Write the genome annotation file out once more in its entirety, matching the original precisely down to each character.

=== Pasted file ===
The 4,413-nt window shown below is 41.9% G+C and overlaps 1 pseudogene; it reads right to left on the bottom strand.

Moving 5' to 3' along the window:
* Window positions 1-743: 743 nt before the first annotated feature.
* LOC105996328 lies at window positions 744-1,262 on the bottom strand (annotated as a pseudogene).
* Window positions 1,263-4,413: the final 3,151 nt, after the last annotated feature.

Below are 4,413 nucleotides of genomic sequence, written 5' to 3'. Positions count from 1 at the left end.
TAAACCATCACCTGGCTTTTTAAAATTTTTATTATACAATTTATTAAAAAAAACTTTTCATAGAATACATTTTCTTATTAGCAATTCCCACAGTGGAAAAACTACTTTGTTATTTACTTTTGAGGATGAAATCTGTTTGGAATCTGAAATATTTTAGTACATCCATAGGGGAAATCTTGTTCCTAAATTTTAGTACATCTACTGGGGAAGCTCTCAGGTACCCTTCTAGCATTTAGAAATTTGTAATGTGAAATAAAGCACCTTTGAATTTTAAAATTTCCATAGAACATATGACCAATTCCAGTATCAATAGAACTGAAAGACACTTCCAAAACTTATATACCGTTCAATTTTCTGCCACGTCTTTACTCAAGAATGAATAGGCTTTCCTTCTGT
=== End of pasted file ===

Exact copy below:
The 4,413-nt window shown below is 41.9% G+C and overlaps 1 pseudogene; it reads right to left on the bottom strand.

Moving 5' to 3' along the window:
* Window positions 1-743: 743 nt before the first annotated feature.
* LOC105996328 lies at window positions 744-1,262 on the bottom strand (annotated as a pseudogene).
* Window positions 1,263-4,413: the final 3,151 nt, after the last annotated feature.

Below are 4,413 nucleotides of genomic sequence, written 5' to 3'. Positions count from 1 at the left end.
TAAACCATCACCTGGCTTTTTAAAATTTTTATTATACAATTTATTAAAAAAAACTTTTCATAGAATACATTTTCTTATTAGCAATTCCCACAGTGGAAAAACTACTTTGTTATTTACTTTTGAGGATGAAATCTGTTTGGAATCTGAAATATTTTAGTACATCCATAGGGGAAATCTTGTTCCTAAATTTTAGTACATCTACTGGGGAAGCTCTCAGGTACCCTTCTAGCATTTAGAAATTTGTAATGTGAAATAAAGCACCTTTGAATTTTAAAATTTCCATAGAACATATGACCAATTCCAGTATCAATAGAACTGAAAGACACTTCCAAAACTTATATACCGTTCAATTTTCTGCCACGTCTTTACTCAAGAATGAATAGGCTTTCCTTCTGT